I tried both the Lenovo supplied Turbo Memory Driver and the Intel supplied one here . Both are fail. No Turbo Memory For You. There are some hints in forums that maybe Turbo Memory isn’t compatible with advanced format disk drives, so possibly replacing my older 500GB disk with a newer 700GB uncovered a latent incompatibility.

Given how much of a disaster installing it is–the only recovery method is to restore a previous disk image–I suppose that’s one feature of my MoBo that is obsolete now. Bummer. Ate just about a week of work time to find this little monster of a driver. Thanks WinTel.

(my sfc /scannow log was filled with entries like:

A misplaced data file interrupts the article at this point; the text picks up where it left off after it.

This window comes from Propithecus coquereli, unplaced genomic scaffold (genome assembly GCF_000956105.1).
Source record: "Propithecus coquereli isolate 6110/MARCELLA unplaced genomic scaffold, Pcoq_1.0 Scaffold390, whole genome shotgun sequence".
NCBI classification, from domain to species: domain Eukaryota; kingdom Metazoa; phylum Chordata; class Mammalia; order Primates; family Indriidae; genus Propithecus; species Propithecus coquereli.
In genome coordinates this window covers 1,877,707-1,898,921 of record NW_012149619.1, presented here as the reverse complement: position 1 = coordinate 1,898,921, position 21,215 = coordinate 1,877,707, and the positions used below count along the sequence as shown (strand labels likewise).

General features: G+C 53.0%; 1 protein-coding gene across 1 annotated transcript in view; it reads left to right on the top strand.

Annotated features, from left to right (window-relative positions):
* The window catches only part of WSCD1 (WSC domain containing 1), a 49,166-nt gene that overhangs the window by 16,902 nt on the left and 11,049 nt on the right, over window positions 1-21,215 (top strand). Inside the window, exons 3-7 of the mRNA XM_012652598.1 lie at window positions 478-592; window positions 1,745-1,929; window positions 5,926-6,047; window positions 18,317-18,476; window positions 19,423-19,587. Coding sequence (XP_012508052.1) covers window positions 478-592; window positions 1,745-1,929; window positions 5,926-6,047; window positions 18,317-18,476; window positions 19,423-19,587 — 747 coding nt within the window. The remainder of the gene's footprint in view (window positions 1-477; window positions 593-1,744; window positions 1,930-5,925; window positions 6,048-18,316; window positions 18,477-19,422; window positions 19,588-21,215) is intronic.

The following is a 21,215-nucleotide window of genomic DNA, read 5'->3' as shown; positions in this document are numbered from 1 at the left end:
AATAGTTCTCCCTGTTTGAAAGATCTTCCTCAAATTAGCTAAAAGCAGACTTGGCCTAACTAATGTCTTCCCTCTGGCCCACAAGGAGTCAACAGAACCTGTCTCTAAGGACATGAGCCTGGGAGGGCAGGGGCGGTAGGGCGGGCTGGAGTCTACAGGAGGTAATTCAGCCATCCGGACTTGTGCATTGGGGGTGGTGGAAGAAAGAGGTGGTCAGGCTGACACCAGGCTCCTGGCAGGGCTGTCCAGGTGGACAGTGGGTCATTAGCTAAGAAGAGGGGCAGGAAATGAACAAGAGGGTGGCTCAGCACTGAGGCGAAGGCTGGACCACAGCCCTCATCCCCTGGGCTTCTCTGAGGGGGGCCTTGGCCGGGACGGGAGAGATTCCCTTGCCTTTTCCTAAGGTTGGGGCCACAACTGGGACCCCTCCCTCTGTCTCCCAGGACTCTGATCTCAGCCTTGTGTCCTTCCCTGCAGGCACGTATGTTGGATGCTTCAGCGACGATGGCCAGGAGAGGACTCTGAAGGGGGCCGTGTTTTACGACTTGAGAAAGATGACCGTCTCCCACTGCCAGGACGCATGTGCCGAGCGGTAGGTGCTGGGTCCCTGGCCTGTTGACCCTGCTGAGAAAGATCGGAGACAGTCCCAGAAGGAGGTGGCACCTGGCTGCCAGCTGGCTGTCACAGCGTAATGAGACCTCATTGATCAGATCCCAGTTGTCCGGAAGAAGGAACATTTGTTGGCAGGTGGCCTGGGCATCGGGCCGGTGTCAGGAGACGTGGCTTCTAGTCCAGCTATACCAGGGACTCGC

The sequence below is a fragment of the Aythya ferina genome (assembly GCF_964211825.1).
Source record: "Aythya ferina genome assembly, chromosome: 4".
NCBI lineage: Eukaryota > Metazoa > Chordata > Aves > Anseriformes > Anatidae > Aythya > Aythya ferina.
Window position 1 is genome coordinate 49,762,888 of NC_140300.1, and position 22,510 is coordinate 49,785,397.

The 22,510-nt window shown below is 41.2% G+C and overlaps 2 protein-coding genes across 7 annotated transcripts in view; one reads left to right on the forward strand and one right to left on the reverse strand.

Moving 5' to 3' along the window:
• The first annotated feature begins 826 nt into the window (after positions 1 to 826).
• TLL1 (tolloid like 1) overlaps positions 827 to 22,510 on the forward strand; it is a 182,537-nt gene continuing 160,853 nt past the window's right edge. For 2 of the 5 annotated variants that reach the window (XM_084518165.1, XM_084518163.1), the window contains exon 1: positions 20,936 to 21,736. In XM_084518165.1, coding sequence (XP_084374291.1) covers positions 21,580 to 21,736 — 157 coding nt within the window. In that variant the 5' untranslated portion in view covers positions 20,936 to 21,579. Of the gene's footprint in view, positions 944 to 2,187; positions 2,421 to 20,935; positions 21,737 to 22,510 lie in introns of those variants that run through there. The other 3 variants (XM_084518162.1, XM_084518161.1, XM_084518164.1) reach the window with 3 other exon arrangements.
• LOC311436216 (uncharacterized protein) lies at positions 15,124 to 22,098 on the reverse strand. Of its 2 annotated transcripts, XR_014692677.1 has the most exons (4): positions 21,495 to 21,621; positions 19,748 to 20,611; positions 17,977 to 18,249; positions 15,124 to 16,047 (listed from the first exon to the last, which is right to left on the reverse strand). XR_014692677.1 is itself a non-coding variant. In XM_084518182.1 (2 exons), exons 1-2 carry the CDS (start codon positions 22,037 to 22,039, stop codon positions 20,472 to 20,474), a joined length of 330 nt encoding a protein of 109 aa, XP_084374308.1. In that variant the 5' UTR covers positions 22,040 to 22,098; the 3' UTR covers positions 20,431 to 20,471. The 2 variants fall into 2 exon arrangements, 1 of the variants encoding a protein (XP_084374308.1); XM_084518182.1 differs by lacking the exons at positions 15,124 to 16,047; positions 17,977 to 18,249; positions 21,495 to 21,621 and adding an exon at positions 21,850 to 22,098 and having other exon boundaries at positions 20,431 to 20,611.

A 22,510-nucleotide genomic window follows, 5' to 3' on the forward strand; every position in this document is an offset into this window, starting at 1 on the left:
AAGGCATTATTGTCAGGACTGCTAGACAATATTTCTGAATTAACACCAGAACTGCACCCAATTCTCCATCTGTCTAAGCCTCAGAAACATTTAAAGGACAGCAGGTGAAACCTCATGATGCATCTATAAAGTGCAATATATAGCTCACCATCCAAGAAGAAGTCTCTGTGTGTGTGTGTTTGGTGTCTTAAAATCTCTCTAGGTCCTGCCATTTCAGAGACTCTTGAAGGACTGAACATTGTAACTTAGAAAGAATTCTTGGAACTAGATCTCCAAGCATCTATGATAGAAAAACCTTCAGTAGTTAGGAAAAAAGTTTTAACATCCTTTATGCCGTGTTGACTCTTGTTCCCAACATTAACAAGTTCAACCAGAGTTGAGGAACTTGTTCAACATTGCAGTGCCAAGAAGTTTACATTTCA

POQ 119 starts: 0: Move File: Source = [l:192{96}]"\SystemRoot\WinSxS\Temp\PendingRenames\a52557019366cc01d63500006c0a3c08._0000000000000000.cdf-ms", Destination = [l:104{52}]"\SystemRoot\WinSxS\FileMaps\_0000000000000000.cdf-ms" 1: Move File: Source = [l:162{81}]"\SystemRoot\WinSxS\Temp\PendingRenames58759019366cc01d73500006c0a3c08.$$.cdf-ms", Destination = [l:74{37}]"\SystemRoot\WinSxS\FileMaps\$$.cdf-ms" 2: Move File: Source = [l:224{112}]"\SystemRoot\WinSxS\Temp\PendingRenames58759019366cc01d83500006c0a3c08.$$_microsoft.net_3296b36dbe4c7fa3.cdf-ms", Destination = [l:136{68}]"\SystemRoot\WinSxS\FileMaps\$$_microsoft.net_3296b36dbe4c7fa3.cdf-ms" 3: Move File: Source = [l:244{122}]"\SystemRoot\WinSxS\Temp\PendingRenames\c6495e019366cc01d93500006c0a3c08.$$_microsoft.net_framework_83386eac0379231b.cdf-ms", Destination = [l:156{78}]"\SystemRoot\WinSxS\FileMaps\$$_microsoft.net_framework_83386eac0379231b.cdf-ms" 4: Move File: Source = [l:266{133}]"\SystemRoot\WinSxS\Temp\PendingRenames\26ab60019366cc01da3500006c0a3c08.$$_microsoft.net_framework_v2.0.50727_e9368840261e60ee.cdf-ms", Destination = [l:178{89}]"\SystemRoot\WinSxS\FileMaps\$$_microsoft.net_framework_v2.0.50727_e9368840261e60ee.cdf-ms" 5: Move File: Source = [l:288{144}]"\SystemRoot\WinSxS\Temp\PendingRenames\860c63019366cc01db3500006c0a3c08.$$_microsoft.net_framework_v2.0.50727_redistlist_2e6ab8b35e9ef953.cdf-ms", Destination = [l:200{100}]"\SystemRoot\WinSxS\FileMaps\$$_microsoft.net_framework_v2.0.50727_redistlist_2e6ab8b35e9ef953.cdf-ms"